Okay, sorry for the somewhat provocative title, but communicating effectively in today’s world requires some intentionality. Like many, I grew up in church, the product of a deacon’s family and the idea that if the church lights were on, we should be inside. I know church–at least the version I grew up with. I’m a native. I speak the language fluently. I know that being “covered by the blood” is a really good thing, and means something more than just the destiny of extras in the latest horror flick.
Now before you decide this is just a blog about “church-ese” and a chance for me to entertain you with some of our funnier expressions, let me inform you otherwise. Sure, some churches are known for their religious language, leaving the outsider to propitiate on his own. But there’s more to consider than a list of churchhouse gaffes.
A real turning point for me as a pastor came when I decided to look at our worship service through the eyes of the unchurched guest. What would our 90 minutes together look like in the lenses of one who had no previous experience or expectation? Would the familiar elements of our worship be easy to grasp and pick up or more likely get us labeled for apparent idiocy?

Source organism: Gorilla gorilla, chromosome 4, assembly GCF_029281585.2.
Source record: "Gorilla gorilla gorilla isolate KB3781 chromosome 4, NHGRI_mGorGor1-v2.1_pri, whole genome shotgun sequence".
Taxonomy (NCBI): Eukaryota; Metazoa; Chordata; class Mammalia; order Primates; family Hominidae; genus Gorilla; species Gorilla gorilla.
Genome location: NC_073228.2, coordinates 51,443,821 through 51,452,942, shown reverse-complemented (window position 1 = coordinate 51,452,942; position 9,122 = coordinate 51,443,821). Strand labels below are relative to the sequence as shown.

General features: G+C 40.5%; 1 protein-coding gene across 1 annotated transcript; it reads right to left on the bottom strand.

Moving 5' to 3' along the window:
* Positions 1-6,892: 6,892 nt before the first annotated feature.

Seeing us through unchurched eyes changed me in many ways. First, I found the need to explain a lot more. Some weeks I felt more like a color commentator on the game of the week, but taking a minute to explain why we were singing with eyes closed or hands lifted or even both brought clearer meaning to the practice. I have to admit that I might occasionally take such a posture more out of habit than meaning. So helping everyone in our worship service connect with the best intent had a real impact.
I also discovered that explaining something removed the fear many had toward those kind of moments. When I would take two minutes to help a newbie understand even something as radical as an outburst in other tongues, that knowledge replaced fear and many who might once have run from the building, stayed put and even affirmed the foreign practice.
Of course, the greatest lesson was the discovery that many of the lifers in the pew didn’t understand a lot of what we did either. More than once I had a 30-year attender tell me she always wondered why people did “that” or confessed some other understanding that only a left-fielder might catch. Listening with the ear of an outsider opened many opportunities to even get the insiders on track. Yes, such efforts occasionally slowed the service down, but seeing more people still with us at the end of the morning made the slower pace well worth it.
Ever been in a conversation where someone talks in detail about people you don’t know. You get locked in this “had to be there” reality when you-know-you-weren’t-there-so-you-don’t-know-what’s-going-on-so-you-don’t-want-to-be-here-now! That’s the way people feel about a worship service they don’t understand. Take time to see those familiar moments through their eyes and, like me, you’ll stop assuming so much.
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